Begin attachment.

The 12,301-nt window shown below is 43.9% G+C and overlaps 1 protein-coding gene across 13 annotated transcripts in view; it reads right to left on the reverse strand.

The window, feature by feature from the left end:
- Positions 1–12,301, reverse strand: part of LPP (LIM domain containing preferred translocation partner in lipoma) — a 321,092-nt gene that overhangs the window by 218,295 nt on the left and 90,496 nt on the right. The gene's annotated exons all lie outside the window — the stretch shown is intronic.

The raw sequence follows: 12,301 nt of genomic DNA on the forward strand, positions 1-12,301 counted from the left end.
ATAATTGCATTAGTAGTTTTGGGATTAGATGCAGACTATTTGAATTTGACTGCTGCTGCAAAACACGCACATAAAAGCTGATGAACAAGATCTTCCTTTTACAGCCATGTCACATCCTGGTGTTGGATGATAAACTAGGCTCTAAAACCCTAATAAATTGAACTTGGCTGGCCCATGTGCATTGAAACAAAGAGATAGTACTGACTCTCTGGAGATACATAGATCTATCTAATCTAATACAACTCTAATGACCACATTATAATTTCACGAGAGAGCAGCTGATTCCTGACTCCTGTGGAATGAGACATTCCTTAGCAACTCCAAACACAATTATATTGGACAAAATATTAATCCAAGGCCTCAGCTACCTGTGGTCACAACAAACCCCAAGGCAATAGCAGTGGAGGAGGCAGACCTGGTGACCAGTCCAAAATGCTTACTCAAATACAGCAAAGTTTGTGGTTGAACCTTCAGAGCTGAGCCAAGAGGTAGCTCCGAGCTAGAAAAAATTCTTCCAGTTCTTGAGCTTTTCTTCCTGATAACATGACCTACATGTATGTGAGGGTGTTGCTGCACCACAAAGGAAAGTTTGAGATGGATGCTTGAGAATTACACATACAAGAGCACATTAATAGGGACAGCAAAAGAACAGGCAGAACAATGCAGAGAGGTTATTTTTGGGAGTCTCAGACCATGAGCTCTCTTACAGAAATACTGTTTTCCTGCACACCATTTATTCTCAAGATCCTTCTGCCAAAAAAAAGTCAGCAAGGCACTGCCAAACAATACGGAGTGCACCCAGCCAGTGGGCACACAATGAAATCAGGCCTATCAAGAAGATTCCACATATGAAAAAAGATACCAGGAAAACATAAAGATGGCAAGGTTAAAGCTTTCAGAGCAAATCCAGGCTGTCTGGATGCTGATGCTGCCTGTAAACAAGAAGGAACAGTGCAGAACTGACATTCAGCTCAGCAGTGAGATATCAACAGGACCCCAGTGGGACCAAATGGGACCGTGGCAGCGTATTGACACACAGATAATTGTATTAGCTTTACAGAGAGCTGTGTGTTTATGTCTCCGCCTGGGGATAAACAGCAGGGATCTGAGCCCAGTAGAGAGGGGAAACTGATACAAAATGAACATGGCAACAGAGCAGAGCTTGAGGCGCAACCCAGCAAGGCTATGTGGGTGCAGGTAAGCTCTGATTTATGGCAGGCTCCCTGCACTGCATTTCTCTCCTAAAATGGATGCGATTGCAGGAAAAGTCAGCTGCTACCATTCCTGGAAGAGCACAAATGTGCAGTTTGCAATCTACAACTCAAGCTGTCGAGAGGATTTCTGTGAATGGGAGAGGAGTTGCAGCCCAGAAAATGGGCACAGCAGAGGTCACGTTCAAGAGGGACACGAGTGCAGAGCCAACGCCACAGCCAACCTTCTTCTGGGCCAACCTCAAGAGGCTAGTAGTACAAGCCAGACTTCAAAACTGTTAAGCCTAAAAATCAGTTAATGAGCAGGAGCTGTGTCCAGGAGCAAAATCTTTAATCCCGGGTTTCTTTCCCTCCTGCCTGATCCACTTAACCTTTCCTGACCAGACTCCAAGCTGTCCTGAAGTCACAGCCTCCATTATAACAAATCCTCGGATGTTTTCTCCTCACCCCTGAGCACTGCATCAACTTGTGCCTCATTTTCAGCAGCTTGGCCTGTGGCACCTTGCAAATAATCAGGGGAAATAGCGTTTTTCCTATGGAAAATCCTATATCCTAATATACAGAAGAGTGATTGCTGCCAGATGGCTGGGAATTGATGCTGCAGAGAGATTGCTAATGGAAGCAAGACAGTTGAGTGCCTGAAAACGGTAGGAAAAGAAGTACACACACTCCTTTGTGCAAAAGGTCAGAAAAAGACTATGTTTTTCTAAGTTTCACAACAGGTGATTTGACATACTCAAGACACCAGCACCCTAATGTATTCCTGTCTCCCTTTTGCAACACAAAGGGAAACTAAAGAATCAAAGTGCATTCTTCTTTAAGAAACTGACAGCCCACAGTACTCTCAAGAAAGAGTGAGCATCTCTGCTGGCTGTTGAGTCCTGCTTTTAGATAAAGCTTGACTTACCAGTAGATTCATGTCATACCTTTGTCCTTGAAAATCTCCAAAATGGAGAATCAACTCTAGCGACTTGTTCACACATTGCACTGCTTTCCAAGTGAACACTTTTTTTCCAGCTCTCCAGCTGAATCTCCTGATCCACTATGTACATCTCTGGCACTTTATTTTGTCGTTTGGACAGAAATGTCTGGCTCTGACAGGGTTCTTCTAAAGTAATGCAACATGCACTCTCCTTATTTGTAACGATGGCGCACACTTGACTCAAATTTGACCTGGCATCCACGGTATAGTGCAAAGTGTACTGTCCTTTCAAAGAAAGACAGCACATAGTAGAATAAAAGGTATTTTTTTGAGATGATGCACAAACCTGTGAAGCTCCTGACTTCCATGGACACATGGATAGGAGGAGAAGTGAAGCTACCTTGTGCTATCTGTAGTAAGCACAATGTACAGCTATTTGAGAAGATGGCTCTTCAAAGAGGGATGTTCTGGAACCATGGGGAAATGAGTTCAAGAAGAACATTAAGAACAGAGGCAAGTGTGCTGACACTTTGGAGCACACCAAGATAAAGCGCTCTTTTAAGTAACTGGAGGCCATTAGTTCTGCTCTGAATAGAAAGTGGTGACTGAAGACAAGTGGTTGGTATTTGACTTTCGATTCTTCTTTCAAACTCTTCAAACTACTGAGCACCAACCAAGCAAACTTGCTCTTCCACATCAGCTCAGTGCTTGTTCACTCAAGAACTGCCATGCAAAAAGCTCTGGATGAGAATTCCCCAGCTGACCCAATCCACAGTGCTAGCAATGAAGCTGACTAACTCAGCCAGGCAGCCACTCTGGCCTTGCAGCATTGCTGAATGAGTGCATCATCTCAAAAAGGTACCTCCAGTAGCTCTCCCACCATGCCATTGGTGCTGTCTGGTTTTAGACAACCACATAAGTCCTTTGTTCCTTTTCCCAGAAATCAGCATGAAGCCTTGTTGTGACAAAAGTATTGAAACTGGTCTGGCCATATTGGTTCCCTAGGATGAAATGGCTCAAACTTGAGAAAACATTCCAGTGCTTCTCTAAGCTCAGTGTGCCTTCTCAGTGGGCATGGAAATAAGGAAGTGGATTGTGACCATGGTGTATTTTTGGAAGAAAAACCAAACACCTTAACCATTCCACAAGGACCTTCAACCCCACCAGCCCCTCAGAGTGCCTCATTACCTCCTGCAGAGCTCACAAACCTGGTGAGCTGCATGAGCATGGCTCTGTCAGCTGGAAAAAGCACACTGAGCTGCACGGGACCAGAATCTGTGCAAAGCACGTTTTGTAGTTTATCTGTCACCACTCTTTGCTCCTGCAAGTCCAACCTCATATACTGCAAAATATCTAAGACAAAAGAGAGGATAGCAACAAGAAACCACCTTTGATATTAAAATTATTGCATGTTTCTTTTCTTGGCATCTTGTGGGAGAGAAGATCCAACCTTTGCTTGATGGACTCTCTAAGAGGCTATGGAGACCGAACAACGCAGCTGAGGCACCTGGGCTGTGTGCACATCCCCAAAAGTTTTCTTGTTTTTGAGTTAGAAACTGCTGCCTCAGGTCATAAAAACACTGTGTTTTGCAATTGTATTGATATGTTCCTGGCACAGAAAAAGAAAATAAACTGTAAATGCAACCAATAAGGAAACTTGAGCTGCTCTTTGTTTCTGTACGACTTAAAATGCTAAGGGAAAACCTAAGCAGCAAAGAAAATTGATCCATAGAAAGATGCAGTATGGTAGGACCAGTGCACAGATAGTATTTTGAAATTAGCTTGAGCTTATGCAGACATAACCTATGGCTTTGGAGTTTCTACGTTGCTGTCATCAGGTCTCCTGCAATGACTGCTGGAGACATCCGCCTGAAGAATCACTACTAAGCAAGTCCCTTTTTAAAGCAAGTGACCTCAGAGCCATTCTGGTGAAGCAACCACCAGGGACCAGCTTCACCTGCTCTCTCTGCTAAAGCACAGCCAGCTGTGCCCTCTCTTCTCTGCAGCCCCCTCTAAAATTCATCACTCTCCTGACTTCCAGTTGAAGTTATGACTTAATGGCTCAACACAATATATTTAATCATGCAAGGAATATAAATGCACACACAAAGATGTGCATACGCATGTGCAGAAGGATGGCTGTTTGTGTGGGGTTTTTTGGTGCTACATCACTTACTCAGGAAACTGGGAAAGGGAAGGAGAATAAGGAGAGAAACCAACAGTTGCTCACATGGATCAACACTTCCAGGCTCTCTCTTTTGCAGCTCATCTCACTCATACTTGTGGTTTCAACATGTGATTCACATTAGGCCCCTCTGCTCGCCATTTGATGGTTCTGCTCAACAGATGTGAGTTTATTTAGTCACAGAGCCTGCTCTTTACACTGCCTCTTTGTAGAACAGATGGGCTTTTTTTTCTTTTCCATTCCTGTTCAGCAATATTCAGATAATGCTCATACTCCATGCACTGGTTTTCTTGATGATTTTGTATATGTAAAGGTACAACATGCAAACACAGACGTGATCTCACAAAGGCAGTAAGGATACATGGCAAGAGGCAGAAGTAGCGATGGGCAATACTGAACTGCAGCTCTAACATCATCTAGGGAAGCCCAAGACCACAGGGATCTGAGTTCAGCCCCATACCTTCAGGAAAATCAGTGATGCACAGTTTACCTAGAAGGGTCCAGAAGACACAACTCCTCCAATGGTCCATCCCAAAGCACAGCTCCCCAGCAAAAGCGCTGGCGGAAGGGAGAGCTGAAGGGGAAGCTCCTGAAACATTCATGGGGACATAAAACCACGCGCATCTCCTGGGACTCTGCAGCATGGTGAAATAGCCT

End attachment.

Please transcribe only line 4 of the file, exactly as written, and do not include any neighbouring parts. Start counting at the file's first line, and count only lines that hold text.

The raw sequence follows: 12,301 nt of genomic DNA on the forward strand, positions 1-12,301 counted from the left end.